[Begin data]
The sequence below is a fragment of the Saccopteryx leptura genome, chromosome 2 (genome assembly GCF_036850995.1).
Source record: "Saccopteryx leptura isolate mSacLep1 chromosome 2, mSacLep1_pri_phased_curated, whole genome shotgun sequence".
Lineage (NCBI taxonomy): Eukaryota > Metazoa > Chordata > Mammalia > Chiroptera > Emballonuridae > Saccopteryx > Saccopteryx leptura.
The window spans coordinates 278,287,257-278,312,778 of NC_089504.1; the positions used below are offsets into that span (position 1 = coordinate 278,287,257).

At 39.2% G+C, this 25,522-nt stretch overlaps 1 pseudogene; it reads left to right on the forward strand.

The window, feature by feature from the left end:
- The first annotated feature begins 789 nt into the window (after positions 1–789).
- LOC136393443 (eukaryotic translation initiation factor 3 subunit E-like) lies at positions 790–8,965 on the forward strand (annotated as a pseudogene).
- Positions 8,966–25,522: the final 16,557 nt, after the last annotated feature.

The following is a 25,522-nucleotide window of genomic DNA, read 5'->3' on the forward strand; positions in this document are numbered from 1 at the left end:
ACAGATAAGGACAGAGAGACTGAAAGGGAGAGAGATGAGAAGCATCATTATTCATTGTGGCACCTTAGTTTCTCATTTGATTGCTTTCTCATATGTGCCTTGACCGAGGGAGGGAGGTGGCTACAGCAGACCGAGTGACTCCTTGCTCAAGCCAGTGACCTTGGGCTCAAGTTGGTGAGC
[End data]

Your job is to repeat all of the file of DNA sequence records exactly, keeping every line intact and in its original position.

The sequence below is a fragment of the Saccopteryx leptura genome, chromosome 2 (genome assembly GCF_036850995.1).
Source record: "Saccopteryx leptura isolate mSacLep1 chromosome 2, mSacLep1_pri_phased_curated, whole genome shotgun sequence".
Lineage (NCBI taxonomy): Eukaryota > Metazoa > Chordata > Mammalia > Chiroptera > Emballonuridae > Saccopteryx > Saccopteryx leptura.
The window spans coordinates 278,287,257-278,312,778 of NC_089504.1; the positions used below are offsets into that span (position 1 = coordinate 278,287,257).

At 39.2% G+C, this 25,522-nt stretch overlaps 1 pseudogene; it reads left to right on the forward strand.

The window, feature by feature from the left end:
- The first annotated feature begins 789 nt into the window (after positions 1–789).
- LOC136393443 (eukaryotic translation initiation factor 3 subunit E-like) lies at positions 790–8,965 on the forward strand (annotated as a pseudogene).
- Positions 8,966–25,522: the final 16,557 nt, after the last annotated feature.

The following is a 25,522-nucleotide window of genomic DNA, read 5'->3' on the forward strand; positions in this document are numbered from 1 at the left end:
ACAGATAAGGACAGAGAGACTGAAAGGGAGAGAGATGAGAAGCATCATTATTCATTGTGGCACCTTAGTTTCTCATTTGATTGCTTTCTCATATGTGCCTTGACCGAGGGAGGGAGGTGGCTACAGCAGACCGAGTGACTCCTTGCTCAAGCCAGTGACCTTGGGCTCAAGTTGGTGAGC